Universiteit Leiden

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Research project

New Methods for (f)MRI Analysis

Analysis of neuroimaging data requires multiple steps where statistics play a crucial role. The MRI methods research group develops new statistical methods that are accurate, transparent and easy to use.

Wouter Weeda

Magnetic Resonance Imaging (MRI) is a widely used method for exploring the workings of the human brain. The analysis pipeline of an MRI experiment contains multiple steps where statistics play a crucial role, often requiring researchers to make choices regarding the settings to be used. These choices can have profound impact on the outcomes of the analysis. The analysis is further complicated by the huge amount of data gathered in MRI experiments, making interpretation and quality control often difficult.

The main focus of the MRI methodology and statistics group is to clarify and improve current analysis methods and to develop new analysis methods that are both insightful and easy to use. We have four main research lines:

  • Using spatial models to improve estimation of fMRI activity (Wouter Weeda)
  • Improving estimation of trial-to-trial fMRI activation (Wouter Weeda)
  • Improving data-driven analysis methods to identify resting-state networks (Tom Wilderjans)
  • Combining multiple modalities to improve clinical prediction accuracy (Serge Rombout)

Wouter Weeda: Using spatial models to improve estimation of fMRI activity

FMRI analysis is usually performed in a massively univariate way. The temporal model is applied to every voxel in the analysis separately, requiring a post-hoc correction for multiple comparisons. Additionally, this way the spatial structure of fMRI data (that it tends to cluster in ‘blobs’ of activation) is not incorporated in the analysis. We have developed new methods that explicitly use spatial information to improve detection and interpretation of fMRI activity. These methods assume that the spatial structure of fMRI activity can be ‘captured’ by a spatial model covering a set of voxels. This creates a more sparse representation of activity, leading to improved power to detect activation and more intuitive interpretation of the spatial structure of activity. Currently we are improving these methods in terms of estimation speed and interpretability and we are designing new methods to improve connectivity analyses and multi-voxel pattern analysis. New methods are available as free R-packages.


  • Weeda W.D., Huizinga H.M., Christoffels I.K. & Waldorp L.J. (2009) Activated region fitting: A robust high power method for fMRI analysis using parameterized regions of activation. Human Brain Mapping 30(8): 2592-2605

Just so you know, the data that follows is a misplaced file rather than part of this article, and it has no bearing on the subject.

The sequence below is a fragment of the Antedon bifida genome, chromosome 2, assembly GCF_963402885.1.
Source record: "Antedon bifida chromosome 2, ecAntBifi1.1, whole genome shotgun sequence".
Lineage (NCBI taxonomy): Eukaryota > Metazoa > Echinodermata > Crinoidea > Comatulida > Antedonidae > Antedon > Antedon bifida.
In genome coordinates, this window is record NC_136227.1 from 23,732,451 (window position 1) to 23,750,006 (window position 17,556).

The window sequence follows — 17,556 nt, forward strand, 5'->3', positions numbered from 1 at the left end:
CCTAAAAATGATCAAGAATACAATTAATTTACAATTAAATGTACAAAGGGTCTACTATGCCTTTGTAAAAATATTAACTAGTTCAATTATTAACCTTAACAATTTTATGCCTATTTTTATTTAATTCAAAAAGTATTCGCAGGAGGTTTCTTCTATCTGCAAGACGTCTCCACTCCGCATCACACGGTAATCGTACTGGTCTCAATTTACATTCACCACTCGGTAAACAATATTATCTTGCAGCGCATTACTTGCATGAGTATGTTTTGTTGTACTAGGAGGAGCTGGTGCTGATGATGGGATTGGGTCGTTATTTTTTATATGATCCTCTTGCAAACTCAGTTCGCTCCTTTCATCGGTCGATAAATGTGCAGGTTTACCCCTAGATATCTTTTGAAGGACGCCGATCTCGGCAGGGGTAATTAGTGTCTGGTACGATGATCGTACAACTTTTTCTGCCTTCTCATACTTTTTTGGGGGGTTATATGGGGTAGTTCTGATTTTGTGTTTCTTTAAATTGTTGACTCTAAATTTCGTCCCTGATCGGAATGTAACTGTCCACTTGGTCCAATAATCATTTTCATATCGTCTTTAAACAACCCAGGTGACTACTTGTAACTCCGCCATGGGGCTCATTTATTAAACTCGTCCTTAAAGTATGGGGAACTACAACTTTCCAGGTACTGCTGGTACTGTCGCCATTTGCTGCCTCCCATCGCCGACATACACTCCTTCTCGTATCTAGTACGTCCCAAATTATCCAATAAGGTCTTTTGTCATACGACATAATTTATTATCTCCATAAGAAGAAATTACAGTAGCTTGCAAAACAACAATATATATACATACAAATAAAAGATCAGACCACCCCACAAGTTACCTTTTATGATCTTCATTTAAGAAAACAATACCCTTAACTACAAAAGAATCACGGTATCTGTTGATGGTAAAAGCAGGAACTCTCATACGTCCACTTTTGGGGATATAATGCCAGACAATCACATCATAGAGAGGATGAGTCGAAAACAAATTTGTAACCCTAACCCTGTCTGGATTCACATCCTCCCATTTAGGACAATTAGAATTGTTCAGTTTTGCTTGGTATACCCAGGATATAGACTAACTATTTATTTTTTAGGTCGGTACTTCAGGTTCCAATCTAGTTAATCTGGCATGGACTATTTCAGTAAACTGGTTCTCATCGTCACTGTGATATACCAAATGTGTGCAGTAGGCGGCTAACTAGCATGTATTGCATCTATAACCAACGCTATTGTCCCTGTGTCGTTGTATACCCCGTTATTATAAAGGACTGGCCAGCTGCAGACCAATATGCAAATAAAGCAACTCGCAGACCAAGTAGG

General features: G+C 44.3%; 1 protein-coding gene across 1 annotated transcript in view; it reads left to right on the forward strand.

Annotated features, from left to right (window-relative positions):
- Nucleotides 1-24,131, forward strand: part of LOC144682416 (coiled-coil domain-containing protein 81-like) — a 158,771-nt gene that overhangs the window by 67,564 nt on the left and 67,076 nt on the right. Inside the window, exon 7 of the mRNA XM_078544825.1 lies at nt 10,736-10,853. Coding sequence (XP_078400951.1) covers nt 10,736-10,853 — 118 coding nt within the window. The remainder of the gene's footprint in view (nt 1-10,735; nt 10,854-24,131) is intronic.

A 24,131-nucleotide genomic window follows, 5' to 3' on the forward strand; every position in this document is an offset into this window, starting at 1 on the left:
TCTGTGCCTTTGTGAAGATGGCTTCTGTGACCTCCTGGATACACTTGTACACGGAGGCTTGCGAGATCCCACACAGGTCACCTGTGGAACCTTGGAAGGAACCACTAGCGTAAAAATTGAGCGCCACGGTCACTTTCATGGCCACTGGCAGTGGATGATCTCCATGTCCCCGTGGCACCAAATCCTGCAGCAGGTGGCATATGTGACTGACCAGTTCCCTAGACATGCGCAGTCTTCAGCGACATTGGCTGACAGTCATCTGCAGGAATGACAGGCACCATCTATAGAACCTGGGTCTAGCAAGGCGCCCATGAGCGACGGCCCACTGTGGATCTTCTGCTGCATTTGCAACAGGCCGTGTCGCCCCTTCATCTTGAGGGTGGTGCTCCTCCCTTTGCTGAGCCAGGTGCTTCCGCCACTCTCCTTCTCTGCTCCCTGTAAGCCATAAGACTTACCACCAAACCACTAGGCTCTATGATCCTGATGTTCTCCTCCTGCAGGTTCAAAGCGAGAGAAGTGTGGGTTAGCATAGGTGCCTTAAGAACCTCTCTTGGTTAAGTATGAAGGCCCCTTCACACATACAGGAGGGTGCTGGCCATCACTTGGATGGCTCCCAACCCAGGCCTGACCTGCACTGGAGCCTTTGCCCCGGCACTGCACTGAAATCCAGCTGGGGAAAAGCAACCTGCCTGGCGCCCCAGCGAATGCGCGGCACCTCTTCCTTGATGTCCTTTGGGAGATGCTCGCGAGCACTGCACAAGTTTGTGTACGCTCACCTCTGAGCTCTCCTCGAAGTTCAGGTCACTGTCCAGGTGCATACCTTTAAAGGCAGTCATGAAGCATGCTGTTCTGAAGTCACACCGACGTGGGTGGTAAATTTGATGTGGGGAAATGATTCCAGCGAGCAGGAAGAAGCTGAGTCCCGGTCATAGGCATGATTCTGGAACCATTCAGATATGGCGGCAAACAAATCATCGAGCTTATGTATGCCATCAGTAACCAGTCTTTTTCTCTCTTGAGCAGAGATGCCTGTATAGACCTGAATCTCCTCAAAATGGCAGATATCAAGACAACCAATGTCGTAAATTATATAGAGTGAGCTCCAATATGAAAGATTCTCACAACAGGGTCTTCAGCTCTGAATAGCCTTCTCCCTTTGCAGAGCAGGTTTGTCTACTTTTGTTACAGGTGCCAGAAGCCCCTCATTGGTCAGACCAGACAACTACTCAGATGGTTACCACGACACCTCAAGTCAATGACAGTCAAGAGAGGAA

List of available software:

Weeda W.D., De Vos F., Waldorp L.J., Grasman R.P.P.P. & Huizenga H.M. (2011), arf3DS4: An integrated framework for localization and connectivity analysis of fMRI data, Journal of Statistical Software 44(14): 1-33.


Wouter Weeda: Improving estimation of trial-to-trial fMRI activation

FMRI research is shifting from a functional specialization approach (where every brain area performs a specific function) to a functional integration approach (where a network of brain areas defines functionality). Given the complexity of fMRI activity - especially in event-related designs where stimulus presentations are spaced closely in time - the analysis of the brain’s response over time is often difficult. We are developing methods to improve estimation of (functional) connectivity (estimation of the network of brain areas and their interrelation) by incorporating spatial information and using more robust methods to track fMRI activity over time.


  • Weeda W.D., Waldorp L.J., Grasman R.P.P.P., Van Gaal S. & Huizenga H.M. (2011). Functional connectivity analysis of fMRI data using parameterized regions-of-interest, NeuroImage 54(1): 410-416.

Tom Wilderjans: Improving data-driven analysis methods to identify functional connectivity patters (networks) in resting-state fMRI data

Fundamental for brain functioning are dynamic interactions between brain regions, which are organized at large scale in functional networks and can be identified by performing Independent Component Analysis (ICA) on resting-state fMRI data. Abnormalities in functional networks have been demonstrated to be related to various neurocognitive and psychiatric disorders (e.g., dementia, panic disorder, major depression and social anxiety disorder). Data-analysis techniques to identify networks, however, often do not take the large heterogeneity in fMRI data between patients into account, which may obscure important disorder related functional network.

In our group, we are working on methods to detect functional networks that are able to also model patient heterogeneity. To this end, we combine unsupervised methods, like clustering, with existing methods for identifying networks, like ICA. As such, we hope to detect disorder related functional networks in a data-driven way.

Although we focus on fMRI data, we also plan to include other MRI modalities (i.e., multimodal integration), like information on brain structure and anatomical connections.

Serge Rombouts: Combining multiple modalities to improve clinical prediction accuracy

Early diagnosis of brain-related diseases like dementia is of vital importance in prevention and treatment. Accurately predicting at-risk groups that might develop a disease requires very sensitive and specific methods. This research line develops methods combining multiple modalities (e.g., structural, functional, resting-state) to accurately predict these at-risk groups.










Connection with other research

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